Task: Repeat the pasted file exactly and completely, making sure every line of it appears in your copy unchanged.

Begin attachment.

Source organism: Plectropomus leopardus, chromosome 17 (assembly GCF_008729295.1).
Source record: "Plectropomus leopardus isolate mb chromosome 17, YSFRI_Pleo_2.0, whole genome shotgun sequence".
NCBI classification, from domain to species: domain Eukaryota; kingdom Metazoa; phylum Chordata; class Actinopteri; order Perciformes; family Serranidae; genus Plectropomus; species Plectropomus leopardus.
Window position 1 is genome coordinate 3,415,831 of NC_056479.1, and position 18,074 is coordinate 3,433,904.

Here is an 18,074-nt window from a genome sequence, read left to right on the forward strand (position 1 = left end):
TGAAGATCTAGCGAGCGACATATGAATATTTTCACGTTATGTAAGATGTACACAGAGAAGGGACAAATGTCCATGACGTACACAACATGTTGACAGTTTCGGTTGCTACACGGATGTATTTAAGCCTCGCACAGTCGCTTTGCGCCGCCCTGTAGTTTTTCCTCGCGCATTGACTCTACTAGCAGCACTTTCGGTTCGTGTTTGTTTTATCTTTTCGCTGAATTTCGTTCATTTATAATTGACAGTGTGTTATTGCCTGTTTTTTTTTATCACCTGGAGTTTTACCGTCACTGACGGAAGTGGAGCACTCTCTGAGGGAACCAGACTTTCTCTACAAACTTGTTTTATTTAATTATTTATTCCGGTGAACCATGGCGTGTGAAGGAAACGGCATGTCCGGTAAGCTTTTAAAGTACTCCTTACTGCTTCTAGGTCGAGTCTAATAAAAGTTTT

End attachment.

Source organism: Plectropomus leopardus, chromosome 17 (assembly GCF_008729295.1).
Source record: "Plectropomus leopardus isolate mb chromosome 17, YSFRI_Pleo_2.0, whole genome shotgun sequence".
NCBI classification, from domain to species: domain Eukaryota; kingdom Metazoa; phylum Chordata; class Actinopteri; order Perciformes; family Serranidae; genus Plectropomus; species Plectropomus leopardus.
Window position 1 is genome coordinate 3,415,831 of NC_056479.1, and position 18,074 is coordinate 3,433,904.

Here is an 18,074-nt window from a genome sequence, read left to right on the forward strand (position 1 = left end):
TGAAGATCTAGCGAGCGACATATGAATATTTTCACGTTATGTAAGATGTACACAGAGAAGGGACAAATGTCCATGACGTACACAACATGTTGACAGTTTCGGTTGCTACACGGATGTATTTAAGCCTCGCACAGTCGCTTTGCGCCGCCCTGTAGTTTTTCCTCGCGCATTGACTCTACTAGCAGCACTTTCGGTTCGTGTTTGTTTTATCTTTTCGCTGAATTTCGTTCATTTATAATTGACAGTGTGTTATTGCCTGTTTTTTTTTATCACCTGGAGTTTTACCGTCACTGACGGAAGTGGAGCACTCTCTGAGGGAACCAGACTTTCTCTACAAACTTGTTTTATTTAATTATTTATTCCGGTGAACCATGGCGTGTGAAGGAAACGGCATGTCCGGTAAGCTTTTAAAGTACTCCTTACTGCTTCTAGGTCGAGTCTAATAAAAGTTTT